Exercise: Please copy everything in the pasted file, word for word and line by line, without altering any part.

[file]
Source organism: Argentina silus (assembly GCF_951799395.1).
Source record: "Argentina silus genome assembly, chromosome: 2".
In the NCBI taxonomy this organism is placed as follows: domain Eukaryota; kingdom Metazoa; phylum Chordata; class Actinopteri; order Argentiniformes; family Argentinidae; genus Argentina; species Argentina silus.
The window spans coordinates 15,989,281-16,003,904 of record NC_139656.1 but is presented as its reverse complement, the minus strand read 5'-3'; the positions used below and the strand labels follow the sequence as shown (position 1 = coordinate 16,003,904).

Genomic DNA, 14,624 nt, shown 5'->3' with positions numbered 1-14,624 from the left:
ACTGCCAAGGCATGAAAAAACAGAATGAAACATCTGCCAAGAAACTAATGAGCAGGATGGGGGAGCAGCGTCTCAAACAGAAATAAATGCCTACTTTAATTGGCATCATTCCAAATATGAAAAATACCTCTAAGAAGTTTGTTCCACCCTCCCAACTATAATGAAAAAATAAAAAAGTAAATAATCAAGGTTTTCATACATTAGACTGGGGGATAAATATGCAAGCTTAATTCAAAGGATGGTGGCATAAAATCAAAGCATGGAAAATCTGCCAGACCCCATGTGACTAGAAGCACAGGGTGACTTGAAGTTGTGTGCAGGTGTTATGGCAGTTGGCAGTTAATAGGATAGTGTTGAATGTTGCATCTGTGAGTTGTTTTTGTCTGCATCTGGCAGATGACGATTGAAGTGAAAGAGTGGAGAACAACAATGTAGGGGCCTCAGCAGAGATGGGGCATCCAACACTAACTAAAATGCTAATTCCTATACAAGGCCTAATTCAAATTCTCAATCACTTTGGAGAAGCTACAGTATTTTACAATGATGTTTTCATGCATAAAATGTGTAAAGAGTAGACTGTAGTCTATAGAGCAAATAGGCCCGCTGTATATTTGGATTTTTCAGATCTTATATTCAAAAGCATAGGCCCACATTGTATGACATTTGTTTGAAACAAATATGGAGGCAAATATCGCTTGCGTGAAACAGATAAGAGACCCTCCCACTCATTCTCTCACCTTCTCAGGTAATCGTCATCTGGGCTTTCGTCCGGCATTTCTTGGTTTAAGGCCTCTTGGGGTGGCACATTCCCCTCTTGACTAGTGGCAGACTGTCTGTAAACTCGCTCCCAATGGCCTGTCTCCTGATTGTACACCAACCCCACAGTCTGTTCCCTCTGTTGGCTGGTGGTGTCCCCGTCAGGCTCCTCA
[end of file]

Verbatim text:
Source organism: Argentina silus (assembly GCF_951799395.1).
Source record: "Argentina silus genome assembly, chromosome: 2".
In the NCBI taxonomy this organism is placed as follows: domain Eukaryota; kingdom Metazoa; phylum Chordata; class Actinopteri; order Argentiniformes; family Argentinidae; genus Argentina; species Argentina silus.
The window spans coordinates 15,989,281-16,003,904 of record NC_139656.1 but is presented as its reverse complement, the minus strand read 5'-3'; the positions used below and the strand labels follow the sequence as shown (position 1 = coordinate 16,003,904).

Genomic DNA, 14,624 nt, shown 5'->3' with positions numbered 1-14,624 from the left:
ACTGCCAAGGCATGAAAAAACAGAATGAAACATCTGCCAAGAAACTAATGAGCAGGATGGGGGAGCAGCGTCTCAAACAGAAATAAATGCCTACTTTAATTGGCATCATTCCAAATATGAAAAATACCTCTAAGAAGTTTGTTCCACCCTCCCAACTATAATGAAAAAATAAAAAAGTAAATAATCAAGGTTTTCATACATTAGACTGGGGGATAAATATGCAAGCTTAATTCAAAGGATGGTGGCATAAAATCAAAGCATGGAAAATCTGCCAGACCCCATGTGACTAGAAGCACAGGGTGACTTGAAGTTGTGTGCAGGTGTTATGGCAGTTGGCAGTTAATAGGATAGTGTTGAATGTTGCATCTGTGAGTTGTTTTTGTCTGCATCTGGCAGATGACGATTGAAGTGAAAGAGTGGAGAACAACAATGTAGGGGCCTCAGCAGAGATGGGGCATCCAACACTAACTAAAATGCTAATTCCTATACAAGGCCTAATTCAAATTCTCAATCACTTTGGAGAAGCTACAGTATTTTACAATGATGTTTTCATGCATAAAATGTGTAAAGAGTAGACTGTAGTCTATAGAGCAAATAGGCCCGCTGTATATTTGGATTTTTCAGATCTTATATTCAAAAGCATAGGCCCACATTGTATGACATTTGTTTGAAACAAATATGGAGGCAAATATCGCTTGCGTGAAACAGATAAGAGACCCTCCCACTCATTCTCTCACCTTCTCAGGTAATCGTCATCTGGGCTTTCGTCCGGCATTTCTTGGTTTAAGGCCTCTTGGGGTGGCACATTCCCCTCTTGACTAGTGGCAGACTGTCTGTAAACTCGCTCCCAATGGCCTGTCTCCTGATTGTACACCAACCCCACAGTCTGTTCCCTCTGTTGGCTGGTGGTGTCCCCGTCAGGCTCCTCA